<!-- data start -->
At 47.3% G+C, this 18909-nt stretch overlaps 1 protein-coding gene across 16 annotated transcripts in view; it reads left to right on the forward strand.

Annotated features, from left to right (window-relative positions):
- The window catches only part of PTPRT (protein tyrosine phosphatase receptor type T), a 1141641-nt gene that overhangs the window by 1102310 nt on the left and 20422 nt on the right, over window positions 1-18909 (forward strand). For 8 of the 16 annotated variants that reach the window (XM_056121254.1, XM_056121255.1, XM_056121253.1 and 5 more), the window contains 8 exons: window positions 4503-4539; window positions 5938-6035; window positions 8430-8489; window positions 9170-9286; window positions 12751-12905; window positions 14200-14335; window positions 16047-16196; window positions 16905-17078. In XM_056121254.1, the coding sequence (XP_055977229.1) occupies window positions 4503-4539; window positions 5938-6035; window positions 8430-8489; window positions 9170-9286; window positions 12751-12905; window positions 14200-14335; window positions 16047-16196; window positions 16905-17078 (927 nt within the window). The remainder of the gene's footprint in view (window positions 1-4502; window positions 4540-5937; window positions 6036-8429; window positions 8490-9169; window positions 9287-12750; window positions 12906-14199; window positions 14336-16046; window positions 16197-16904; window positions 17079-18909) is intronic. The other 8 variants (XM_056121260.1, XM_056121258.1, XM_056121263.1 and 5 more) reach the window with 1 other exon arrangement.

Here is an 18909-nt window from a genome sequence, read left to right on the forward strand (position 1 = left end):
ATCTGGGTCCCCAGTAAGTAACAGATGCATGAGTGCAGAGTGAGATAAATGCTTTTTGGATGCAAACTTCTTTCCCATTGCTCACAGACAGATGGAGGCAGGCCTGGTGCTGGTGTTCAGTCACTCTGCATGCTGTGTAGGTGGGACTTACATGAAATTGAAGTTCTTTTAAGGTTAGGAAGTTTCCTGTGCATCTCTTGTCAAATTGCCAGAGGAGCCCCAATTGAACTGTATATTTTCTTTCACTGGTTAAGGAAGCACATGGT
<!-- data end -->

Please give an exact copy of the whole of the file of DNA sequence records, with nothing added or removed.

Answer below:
At 47.3% G+C, this 18909-nt stretch overlaps 1 protein-coding gene across 16 annotated transcripts in view; it reads left to right on the forward strand.

Annotated features, from left to right (window-relative positions):
- The window catches only part of PTPRT (protein tyrosine phosphatase receptor type T), a 1141641-nt gene that overhangs the window by 1102310 nt on the left and 20422 nt on the right, over window positions 1-18909 (forward strand). For 8 of the 16 annotated variants that reach the window (XM_056121254.1, XM_056121255.1, XM_056121253.1 and 5 more), the window contains 8 exons: window positions 4503-4539; window positions 5938-6035; window positions 8430-8489; window positions 9170-9286; window positions 12751-12905; window positions 14200-14335; window positions 16047-16196; window positions 16905-17078. In XM_056121254.1, the coding sequence (XP_055977229.1) occupies window positions 4503-4539; window positions 5938-6035; window positions 8430-8489; window positions 9170-9286; window positions 12751-12905; window positions 14200-14335; window positions 16047-16196; window positions 16905-17078 (927 nt within the window). The remainder of the gene's footprint in view (window positions 1-4502; window positions 4540-5937; window positions 6036-8429; window positions 8490-9169; window positions 9287-12750; window positions 12906-14199; window positions 14336-16046; window positions 16197-16904; window positions 17079-18909) is intronic. The other 8 variants (XM_056121260.1, XM_056121258.1, XM_056121263.1 and 5 more) reach the window with 1 other exon arrangement.

Here is an 18909-nt window from a genome sequence, read left to right on the forward strand (position 1 = left end):
ATCTGGGTCCCCAGTAAGTAACAGATGCATGAGTGCAGAGTGAGATAAATGCTTTTTGGATGCAAACTTCTTTCCCATTGCTCACAGACAGATGGAGGCAGGCCTGGTGCTGGTGTTCAGTCACTCTGCATGCTGTGTAGGTGGGACTTACATGAAATTGAAGTTCTTTTAAGGTTAGGAAGTTTCCTGTGCATCTCTTGTCAAATTGCCAGAGGAGCCCCAATTGAACTGTATATTTTCTTTCACTGGTTAAGGAAGCACATGGT